"Shortly after September 11, 2001, our nation's law enforcement community found itself ill prepared to handle the range of responsibilities required in a nation under the threat of terrorism. Police organizations hastily assigned resources to help mitigate areas hit hard by the attack while dispersing investigative capital to prevent future strikes. A stark realization would follow, exposing the demands of coping with counter-terrorism while balancing finite resources aimed at traditional crime fighting. These added challenges underscored the notion that American policing had entered a new era - Homeland Security. This thesis evaluates the options state police organizations have for adopting an appropriate style of policing for Homeland Security. A case study of the New Jersey State Police (NJSP) response to this challenge further examines how such organizations can transform their structures and processes to bolster their intelligence apparatus. The NJSP objective was to confront the challenges of Homeland Security while better equipping the organization to respond to its traditional investigative responsibilities. Using the example of the NJSP, the study provides a realistic set of solutions for other state police organizations to implement when setting their own course in the Homeland Security Era."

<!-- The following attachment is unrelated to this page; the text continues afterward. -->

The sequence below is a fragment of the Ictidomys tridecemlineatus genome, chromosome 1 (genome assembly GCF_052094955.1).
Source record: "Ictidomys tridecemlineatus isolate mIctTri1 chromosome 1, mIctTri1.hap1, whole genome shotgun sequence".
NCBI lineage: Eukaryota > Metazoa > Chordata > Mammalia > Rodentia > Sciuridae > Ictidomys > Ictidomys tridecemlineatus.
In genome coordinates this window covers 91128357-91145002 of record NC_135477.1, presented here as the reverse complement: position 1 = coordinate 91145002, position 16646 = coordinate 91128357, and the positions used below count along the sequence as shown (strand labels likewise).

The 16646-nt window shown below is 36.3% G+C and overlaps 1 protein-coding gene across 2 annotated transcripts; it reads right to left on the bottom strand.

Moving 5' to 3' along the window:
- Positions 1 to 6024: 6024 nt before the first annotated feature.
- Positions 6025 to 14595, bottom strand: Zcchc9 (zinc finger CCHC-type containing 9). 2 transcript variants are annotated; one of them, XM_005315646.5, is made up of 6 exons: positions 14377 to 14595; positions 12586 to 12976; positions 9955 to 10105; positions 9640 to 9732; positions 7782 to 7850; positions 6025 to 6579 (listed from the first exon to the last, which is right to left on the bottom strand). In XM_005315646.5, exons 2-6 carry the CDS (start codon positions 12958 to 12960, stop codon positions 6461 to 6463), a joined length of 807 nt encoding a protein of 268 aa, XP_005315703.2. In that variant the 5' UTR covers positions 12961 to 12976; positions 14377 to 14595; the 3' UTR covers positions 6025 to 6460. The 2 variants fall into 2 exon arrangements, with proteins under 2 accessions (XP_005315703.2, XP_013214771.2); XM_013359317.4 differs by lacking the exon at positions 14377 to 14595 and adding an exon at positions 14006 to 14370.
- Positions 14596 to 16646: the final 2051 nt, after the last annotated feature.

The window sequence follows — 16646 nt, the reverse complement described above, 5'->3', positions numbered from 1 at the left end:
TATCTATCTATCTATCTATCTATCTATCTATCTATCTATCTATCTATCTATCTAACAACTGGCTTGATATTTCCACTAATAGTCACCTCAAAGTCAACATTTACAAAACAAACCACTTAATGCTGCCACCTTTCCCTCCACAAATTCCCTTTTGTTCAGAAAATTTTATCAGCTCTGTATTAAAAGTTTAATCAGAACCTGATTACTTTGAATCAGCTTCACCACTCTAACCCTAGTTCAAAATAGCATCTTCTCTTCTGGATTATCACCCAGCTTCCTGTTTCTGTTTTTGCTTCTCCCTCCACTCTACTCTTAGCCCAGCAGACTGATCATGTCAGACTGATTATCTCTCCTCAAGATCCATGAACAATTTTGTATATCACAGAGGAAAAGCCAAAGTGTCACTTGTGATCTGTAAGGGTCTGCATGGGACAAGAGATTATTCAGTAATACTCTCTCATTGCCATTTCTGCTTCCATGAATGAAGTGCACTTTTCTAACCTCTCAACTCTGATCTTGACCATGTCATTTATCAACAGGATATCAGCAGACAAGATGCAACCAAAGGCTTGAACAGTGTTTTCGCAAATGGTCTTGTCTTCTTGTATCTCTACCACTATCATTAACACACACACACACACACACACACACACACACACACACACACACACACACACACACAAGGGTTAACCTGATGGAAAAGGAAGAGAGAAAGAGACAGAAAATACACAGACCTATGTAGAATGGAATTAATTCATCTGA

Naval Postgraduate School, Dudley Knox Library: http://www.nps.edu/Library/index.aspx